Front Page Titles (by Subject) CHAPTER 2.: Subhuman Justice - The Principles of Ethics, vol. 2
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CHAPTER 2.: Subhuman Justice - Herbert Spencer, The Principles of Ethics, vol. 2 
The Principles of Ethics, introduction by Tibor R. Machan (Indianapolis: LibertyClassics, 1978). Vol. 2.
Part of: The Principles of Ethics, 2 vols.
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250. Of the two essential but opposed principles of action by pursuance of which each species is preserved, we are here concerned only with the second. Passing over the law of the family as composed of adults and young, we have now to consider exclusively the law of the species as composed of adults only.
This law we have seen to be that individuals of most worth, as measured by their fitness to the conditions of existence, shall have the greatest benefits, and that inferior individuals shall receive smaller benefits, or suffer greater evils, or both–a law which, under its biological aspect, has for its implication the survival of the fittest. Interpreted in ethical terms, it is that each individual ought to be subject to the effects of its own nature and resulting conduct. Throughout subhuman life this law holds without qualification; for there exists no agency by which, among adults, the relations between conduct and consequence can be interfered with.
Fully to appreciate the import of this law, we may with advantage pause a moment to contemplate an analogous law; or, rather, the same law as exhibited in another sphere. Besides being displayed in the relations among members of a species, as respectively well sustained or ill sustained according to their well-adapted activities or ill-adapted activities, it is displayed in the relations of the parts of each organism to one another.
Every muscle, every viscus, every gland, receives blood in proportion to function. If it does little it is ill fed and dwindles; if it does much it is well fed and grows. By this balancing of expenditure and nutrition, there is, at the same time, a balancing of the relative powers of the parts of the organism; so that the organism as a whole is fitted to its existence by having its parts continuously proportioned to the requirements. And clearly this principle of self-adjustment within each individual, is parallel to that principle of self-adjustment by which the species as a whole keeps itself fitted to its environment. For by the better nutrition and greater power of propagation which come to members of the species that have faculties and consequent activities best adapted to the needs, joined with the lower sustentation of self and offspring which accompany less adapted faculties and activities, there is caused such special growth of the species as most conduces to its survival in face of surrounding conditions.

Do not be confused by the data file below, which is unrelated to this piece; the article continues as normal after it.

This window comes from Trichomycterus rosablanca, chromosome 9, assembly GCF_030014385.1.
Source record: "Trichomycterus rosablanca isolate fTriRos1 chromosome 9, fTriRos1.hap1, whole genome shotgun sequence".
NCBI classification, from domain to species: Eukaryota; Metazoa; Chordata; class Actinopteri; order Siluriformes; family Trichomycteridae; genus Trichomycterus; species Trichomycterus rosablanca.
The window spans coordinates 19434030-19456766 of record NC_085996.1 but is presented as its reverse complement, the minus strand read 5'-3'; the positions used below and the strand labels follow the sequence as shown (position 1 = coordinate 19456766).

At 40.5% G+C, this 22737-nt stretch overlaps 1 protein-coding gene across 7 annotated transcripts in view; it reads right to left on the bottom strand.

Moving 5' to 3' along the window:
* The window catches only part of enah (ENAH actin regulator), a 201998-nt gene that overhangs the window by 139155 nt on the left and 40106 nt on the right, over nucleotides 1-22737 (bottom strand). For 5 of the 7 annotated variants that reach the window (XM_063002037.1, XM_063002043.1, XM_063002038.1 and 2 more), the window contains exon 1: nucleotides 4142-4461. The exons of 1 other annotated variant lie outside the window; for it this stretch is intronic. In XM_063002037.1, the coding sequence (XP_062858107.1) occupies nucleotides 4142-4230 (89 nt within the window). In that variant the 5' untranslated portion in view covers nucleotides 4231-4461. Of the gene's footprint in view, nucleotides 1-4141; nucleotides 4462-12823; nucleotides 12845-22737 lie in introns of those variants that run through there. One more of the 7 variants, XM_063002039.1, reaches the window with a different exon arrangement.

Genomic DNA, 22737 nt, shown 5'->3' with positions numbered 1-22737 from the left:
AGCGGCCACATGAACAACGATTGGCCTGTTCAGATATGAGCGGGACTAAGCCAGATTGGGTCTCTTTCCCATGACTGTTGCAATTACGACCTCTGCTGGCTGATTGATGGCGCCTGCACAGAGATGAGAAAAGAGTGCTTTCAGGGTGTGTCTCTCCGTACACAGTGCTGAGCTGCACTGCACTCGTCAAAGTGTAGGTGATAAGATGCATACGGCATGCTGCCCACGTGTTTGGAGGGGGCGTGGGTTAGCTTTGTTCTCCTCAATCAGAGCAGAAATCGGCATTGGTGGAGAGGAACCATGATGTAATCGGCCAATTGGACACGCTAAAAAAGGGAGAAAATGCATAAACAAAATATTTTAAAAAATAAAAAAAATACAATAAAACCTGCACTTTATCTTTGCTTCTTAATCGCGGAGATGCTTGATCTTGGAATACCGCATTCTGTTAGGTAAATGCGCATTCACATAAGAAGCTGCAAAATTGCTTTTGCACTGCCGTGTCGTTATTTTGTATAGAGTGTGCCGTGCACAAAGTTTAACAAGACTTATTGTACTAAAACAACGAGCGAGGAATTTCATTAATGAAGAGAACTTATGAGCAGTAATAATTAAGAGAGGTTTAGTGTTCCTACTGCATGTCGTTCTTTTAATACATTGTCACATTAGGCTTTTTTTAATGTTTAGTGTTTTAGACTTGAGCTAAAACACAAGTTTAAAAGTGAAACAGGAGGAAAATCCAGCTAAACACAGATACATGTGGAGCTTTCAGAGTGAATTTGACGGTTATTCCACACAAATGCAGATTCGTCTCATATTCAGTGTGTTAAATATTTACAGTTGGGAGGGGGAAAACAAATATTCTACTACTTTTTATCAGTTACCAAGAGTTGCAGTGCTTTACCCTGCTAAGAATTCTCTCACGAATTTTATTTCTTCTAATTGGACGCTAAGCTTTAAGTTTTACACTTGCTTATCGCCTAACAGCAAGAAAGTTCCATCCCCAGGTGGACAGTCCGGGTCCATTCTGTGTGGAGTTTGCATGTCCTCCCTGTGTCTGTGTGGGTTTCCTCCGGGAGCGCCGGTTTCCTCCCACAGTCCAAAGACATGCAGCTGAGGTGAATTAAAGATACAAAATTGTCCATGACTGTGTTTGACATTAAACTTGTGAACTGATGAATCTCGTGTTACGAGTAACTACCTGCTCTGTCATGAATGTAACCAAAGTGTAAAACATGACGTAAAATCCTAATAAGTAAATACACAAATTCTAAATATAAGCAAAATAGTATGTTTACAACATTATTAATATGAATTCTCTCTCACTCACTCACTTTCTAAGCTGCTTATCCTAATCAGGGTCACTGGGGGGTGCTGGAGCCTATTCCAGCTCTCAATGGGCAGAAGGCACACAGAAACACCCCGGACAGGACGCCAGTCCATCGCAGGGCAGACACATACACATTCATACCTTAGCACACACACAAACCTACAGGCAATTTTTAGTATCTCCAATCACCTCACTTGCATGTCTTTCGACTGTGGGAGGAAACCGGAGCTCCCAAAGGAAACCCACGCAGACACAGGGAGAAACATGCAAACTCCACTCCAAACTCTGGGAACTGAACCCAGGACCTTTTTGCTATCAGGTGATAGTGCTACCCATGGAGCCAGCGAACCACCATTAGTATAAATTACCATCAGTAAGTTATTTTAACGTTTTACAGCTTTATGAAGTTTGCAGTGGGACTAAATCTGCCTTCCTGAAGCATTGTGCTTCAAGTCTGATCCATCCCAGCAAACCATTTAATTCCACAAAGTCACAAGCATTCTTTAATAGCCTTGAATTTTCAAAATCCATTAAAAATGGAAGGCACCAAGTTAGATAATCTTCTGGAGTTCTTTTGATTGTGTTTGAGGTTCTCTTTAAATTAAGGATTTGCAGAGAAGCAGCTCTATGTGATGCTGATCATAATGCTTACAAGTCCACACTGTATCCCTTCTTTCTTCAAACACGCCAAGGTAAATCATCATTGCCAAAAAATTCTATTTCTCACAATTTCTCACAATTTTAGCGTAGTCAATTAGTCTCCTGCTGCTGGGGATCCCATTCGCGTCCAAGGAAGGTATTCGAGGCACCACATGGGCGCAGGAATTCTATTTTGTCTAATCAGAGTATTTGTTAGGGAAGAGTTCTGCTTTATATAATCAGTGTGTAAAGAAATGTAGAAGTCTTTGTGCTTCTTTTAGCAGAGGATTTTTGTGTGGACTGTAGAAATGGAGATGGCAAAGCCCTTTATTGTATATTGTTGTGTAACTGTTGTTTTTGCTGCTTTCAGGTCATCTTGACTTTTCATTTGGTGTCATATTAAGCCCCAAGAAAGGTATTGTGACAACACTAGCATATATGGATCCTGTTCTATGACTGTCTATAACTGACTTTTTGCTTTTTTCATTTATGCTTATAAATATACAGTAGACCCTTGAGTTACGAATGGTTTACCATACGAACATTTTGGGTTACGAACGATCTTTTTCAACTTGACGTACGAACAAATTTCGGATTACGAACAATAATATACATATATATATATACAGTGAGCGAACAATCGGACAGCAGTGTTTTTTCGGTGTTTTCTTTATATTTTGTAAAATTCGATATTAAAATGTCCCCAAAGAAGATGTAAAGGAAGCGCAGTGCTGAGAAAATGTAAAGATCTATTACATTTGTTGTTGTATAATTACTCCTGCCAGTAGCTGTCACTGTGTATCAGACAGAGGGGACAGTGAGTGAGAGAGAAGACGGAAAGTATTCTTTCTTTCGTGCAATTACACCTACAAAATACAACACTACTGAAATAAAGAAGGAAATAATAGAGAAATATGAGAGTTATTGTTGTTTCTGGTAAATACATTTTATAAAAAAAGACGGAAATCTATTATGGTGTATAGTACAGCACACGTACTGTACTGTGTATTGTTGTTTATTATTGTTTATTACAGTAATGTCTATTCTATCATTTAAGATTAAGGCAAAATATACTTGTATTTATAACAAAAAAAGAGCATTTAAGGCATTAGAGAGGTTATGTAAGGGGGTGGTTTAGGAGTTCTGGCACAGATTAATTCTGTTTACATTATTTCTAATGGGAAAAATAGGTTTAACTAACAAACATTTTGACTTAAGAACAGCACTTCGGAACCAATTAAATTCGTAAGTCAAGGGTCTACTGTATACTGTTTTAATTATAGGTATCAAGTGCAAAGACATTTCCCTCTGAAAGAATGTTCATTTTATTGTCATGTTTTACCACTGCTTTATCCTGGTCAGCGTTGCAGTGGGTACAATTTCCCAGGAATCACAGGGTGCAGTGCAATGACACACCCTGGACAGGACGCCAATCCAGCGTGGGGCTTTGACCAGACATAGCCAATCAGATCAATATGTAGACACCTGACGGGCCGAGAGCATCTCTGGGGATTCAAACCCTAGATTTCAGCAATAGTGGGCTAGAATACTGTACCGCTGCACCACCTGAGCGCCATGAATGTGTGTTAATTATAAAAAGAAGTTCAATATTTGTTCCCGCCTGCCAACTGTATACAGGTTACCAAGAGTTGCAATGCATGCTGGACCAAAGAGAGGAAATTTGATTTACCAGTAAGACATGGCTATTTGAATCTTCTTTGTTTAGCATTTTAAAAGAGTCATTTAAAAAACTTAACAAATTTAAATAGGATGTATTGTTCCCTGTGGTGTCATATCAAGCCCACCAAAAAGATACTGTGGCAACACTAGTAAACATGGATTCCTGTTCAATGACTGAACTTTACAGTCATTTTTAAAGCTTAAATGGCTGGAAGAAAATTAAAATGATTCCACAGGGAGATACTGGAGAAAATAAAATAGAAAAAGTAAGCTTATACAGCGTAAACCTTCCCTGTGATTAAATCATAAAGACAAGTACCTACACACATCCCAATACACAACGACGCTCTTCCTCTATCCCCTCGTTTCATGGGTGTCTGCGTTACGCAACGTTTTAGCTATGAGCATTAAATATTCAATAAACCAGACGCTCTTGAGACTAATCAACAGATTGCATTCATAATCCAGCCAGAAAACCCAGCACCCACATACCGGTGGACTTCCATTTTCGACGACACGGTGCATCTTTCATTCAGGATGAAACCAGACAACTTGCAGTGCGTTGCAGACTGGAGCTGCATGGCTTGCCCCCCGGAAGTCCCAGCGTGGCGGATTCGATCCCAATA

This, then, is the law of subhuman justice, that each individual shall receive the benefits and the evils of its own nature and its consequent conduct.
251. But subhuman justice is extremely imperfect, alike in general and in detail.
In general, it is imperfect in the sense that there exist multitudinous species the sustentation of which depends on the wholesale destruction of other species; and this wholesale destruction implies that the species serving as prey have the relations between conduct and consequence so habitually broken that in very few individuals are they long maintained. It is true that in such cases the premature loss of life suffered from enemies by nearly all members of the species, must be considered as resulting from their natures–their inability to contend with the destructive agencies they are exposed to. But we may fitly recognize the truth that this violent ending of the immense majority of its lives, implies that the species is one in which justice, as above conceived, is displayed in but small measure.